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Should I Use My Credit Card If I Lose My Job?

June 24, 2014
Credit Cards
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Let’s say you suddenly find yourself out of a job. What if you have credit card debt? And if you don’t, should you still use your card?

For starters, begin by acknowledging that your situation has changed. You won’t be bringing in the same amount of money, so your debt payment schedule is going to change. Hopefully, you have an emergency fund to see you through this period to help meet regular expenses.

Strategies for dealing with your debts

You will need to do the same thing that businesses do when they struggle: restructure their debt. They call all their creditors, tell them that things are bad, and get them to change the terms of their debt during this period. Just like in business, you may have secured creditors. Secured creditors get preference if a bankruptcy gets filed. Credit cards are unsecured. They go to the back of the line.

First, make sure you pay the minimums on all secured debts, like mortgages and car loans. If you default, you’ll lose that asset. Next, turn to unsecured debts like credit cards. Figure out how much needs to be spent to make the minimum payment on each card, which includes monthly interest charges. Then figure out how much the minimum payment would be without interest charges. Keep these two numbers handy.

Your ideal strategy, which will take some coordination, is to call each credit card and ask for a conference call that they all can join. Each card should have a decision-maker such as a supervisor on the conference call. On the call, you will explain your situation.

You’ll be surprised to know that your creditors prefer transparency and communication. They are much more likely to cut you slack if you are honest with them.

The ideal situation is to ask the group to drastically reduce your interest rate until you are back on your feet, even to 0% if need be. They’ll be reluctant because interest is correlated to risk. Riskier consumers are assigned a higher interest rate, not a lower one.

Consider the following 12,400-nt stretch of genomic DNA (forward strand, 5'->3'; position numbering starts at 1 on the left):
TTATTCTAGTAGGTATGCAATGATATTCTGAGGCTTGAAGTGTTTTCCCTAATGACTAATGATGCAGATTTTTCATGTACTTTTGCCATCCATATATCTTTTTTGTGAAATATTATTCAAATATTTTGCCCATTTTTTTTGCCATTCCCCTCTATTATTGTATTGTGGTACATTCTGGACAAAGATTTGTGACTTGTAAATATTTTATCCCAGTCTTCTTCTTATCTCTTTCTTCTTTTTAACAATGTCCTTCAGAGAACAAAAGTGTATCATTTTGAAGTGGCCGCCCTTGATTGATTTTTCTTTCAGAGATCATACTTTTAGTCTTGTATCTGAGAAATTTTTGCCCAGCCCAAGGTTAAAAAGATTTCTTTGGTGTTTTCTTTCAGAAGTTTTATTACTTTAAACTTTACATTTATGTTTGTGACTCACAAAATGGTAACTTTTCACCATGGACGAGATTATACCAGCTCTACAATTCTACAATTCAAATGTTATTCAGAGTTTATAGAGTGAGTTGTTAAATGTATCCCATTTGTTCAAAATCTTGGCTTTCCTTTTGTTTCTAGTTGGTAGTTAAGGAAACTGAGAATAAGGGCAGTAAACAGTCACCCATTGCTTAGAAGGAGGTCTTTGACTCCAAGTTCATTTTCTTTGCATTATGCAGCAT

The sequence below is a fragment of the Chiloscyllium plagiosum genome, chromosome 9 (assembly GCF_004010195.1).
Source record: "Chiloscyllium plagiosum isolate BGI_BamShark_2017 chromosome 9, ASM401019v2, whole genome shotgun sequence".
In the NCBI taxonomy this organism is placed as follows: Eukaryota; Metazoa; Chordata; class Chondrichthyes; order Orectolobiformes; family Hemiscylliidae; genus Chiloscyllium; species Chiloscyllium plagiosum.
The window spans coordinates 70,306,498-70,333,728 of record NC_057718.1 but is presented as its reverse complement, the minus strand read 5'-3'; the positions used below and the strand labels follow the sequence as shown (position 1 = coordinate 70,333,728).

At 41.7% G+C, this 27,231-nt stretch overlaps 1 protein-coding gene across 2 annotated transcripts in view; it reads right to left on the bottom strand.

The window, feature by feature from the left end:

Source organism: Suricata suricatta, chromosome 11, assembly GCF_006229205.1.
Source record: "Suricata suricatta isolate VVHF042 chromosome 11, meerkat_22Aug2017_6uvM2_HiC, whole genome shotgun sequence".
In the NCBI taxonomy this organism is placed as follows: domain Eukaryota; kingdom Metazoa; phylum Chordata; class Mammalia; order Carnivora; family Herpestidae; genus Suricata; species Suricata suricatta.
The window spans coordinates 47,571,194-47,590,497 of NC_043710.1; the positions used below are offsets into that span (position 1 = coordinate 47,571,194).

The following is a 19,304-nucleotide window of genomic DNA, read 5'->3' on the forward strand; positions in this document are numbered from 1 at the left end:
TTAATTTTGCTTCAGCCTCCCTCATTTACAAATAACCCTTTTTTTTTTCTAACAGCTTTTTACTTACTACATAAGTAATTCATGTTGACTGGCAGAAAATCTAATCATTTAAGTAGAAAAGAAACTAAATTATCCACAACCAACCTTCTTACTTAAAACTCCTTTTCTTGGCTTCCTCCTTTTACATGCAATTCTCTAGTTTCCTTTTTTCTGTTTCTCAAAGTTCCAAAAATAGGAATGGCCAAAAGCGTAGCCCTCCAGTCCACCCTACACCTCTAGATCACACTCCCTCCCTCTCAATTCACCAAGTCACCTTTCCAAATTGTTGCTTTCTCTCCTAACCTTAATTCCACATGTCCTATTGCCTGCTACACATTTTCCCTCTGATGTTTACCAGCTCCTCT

However, if your situation is dire, you should point out an important fact to all the issuers: If there is a real possibility that you will not be able to fulfill your obligation, then everyone will get stuck holding the bag if you file for bankruptcy. You need everyone to get on board with a revised payment schedule and interest rate. The alternative might be not being paid at all.

Short of a conference call, you can work with each card individually. Either reduce the interest rate, or get all interest deferred until you pay off the principal.

No debt? Credit cards can help

Perhaps you don’t have any debt, but are thinking about using credit cards to bridge the gap. Perhaps you think you may get laid off, but haven’t yet. This is a great time to try and get a 0% introductory rate card, so you can make charges at no interest for up to 18 months.

If you can’t get a new card, call your issuer and say that you are considering carrying a balance for a few months but have many cards to choose from. See if they’ll offer you an attractive rate and you can get them bidding against each other. In that case, it’s not a good idea to disclose that you are unemployed, as they’ll never give you a lower rate as your risk just increased.

Scaling back until your next job

Regardless, remember to cut your budget, dip into your emergency fund and considering visit a debt counselor. Desperate times call for cool heads. Plan out how much you will need to reduce your monthly credit card payments so that you are paying only the minimum. That’s not an ideal payment schedule, but losing your job wasn’t ideal, either.

Jobless man image via Shutterstock